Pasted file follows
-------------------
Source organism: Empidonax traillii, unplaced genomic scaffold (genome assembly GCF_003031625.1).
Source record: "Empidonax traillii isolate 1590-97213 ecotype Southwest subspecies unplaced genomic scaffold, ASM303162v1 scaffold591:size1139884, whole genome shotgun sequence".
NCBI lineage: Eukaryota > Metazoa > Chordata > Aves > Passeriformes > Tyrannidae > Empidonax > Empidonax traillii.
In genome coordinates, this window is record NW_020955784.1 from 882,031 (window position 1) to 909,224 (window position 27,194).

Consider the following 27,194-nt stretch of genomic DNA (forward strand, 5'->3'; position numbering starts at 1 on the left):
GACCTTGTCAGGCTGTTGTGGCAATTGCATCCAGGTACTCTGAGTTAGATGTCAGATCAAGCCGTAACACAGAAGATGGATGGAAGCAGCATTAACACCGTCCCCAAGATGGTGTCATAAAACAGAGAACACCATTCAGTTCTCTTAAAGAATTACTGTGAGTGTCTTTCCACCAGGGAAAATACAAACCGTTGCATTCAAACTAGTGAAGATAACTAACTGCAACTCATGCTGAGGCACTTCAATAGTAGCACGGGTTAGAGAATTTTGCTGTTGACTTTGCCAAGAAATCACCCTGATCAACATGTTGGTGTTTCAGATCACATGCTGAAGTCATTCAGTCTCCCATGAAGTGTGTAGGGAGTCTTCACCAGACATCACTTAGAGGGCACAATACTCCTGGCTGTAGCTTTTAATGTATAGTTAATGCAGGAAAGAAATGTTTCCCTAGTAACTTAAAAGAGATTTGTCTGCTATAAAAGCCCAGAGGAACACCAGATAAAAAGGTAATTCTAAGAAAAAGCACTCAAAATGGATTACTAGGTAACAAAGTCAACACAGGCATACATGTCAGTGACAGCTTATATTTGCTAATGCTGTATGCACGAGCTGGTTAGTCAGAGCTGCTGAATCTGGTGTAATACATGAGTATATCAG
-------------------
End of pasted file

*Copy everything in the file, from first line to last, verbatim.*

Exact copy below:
Source organism: Empidonax traillii, unplaced genomic scaffold (genome assembly GCF_003031625.1).
Source record: "Empidonax traillii isolate 1590-97213 ecotype Southwest subspecies unplaced genomic scaffold, ASM303162v1 scaffold591:size1139884, whole genome shotgun sequence".
NCBI lineage: Eukaryota > Metazoa > Chordata > Aves > Passeriformes > Tyrannidae > Empidonax > Empidonax traillii.
In genome coordinates, this window is record NW_020955784.1 from 882,031 (window position 1) to 909,224 (window position 27,194).

Consider the following 27,194-nt stretch of genomic DNA (forward strand, 5'->3'; position numbering starts at 1 on the left):
GACCTTGTCAGGCTGTTGTGGCAATTGCATCCAGGTACTCTGAGTTAGATGTCAGATCAAGCCGTAACACAGAAGATGGATGGAAGCAGCATTAACACCGTCCCCAAGATGGTGTCATAAAACAGAGAACACCATTCAGTTCTCTTAAAGAATTACTGTGAGTGTCTTTCCACCAGGGAAAATACAAACCGTTGCATTCAAACTAGTGAAGATAACTAACTGCAACTCATGCTGAGGCACTTCAATAGTAGCACGGGTTAGAGAATTTTGCTGTTGACTTTGCCAAGAAATCACCCTGATCAACATGTTGGTGTTTCAGATCACATGCTGAAGTCATTCAGTCTCCCATGAAGTGTGTAGGGAGTCTTCACCAGACATCACTTAGAGGGCACAATACTCCTGGCTGTAGCTTTTAATGTATAGTTAATGCAGGAAAGAAATGTTTCCCTAGTAACTTAAAAGAGATTTGTCTGCTATAAAAGCCCAGAGGAACACCAGATAAAAAGGTAATTCTAAGAAAAAGCACTCAAAATGGATTACTAGGTAACAAAGTCAACACAGGCATACATGTCAGTGACAGCTTATATTTGCTAATGCTGTATGCACGAGCTGGTTAGTCAGAGCTGCTGAATCTGGTGTAATACATGAGTATATCAG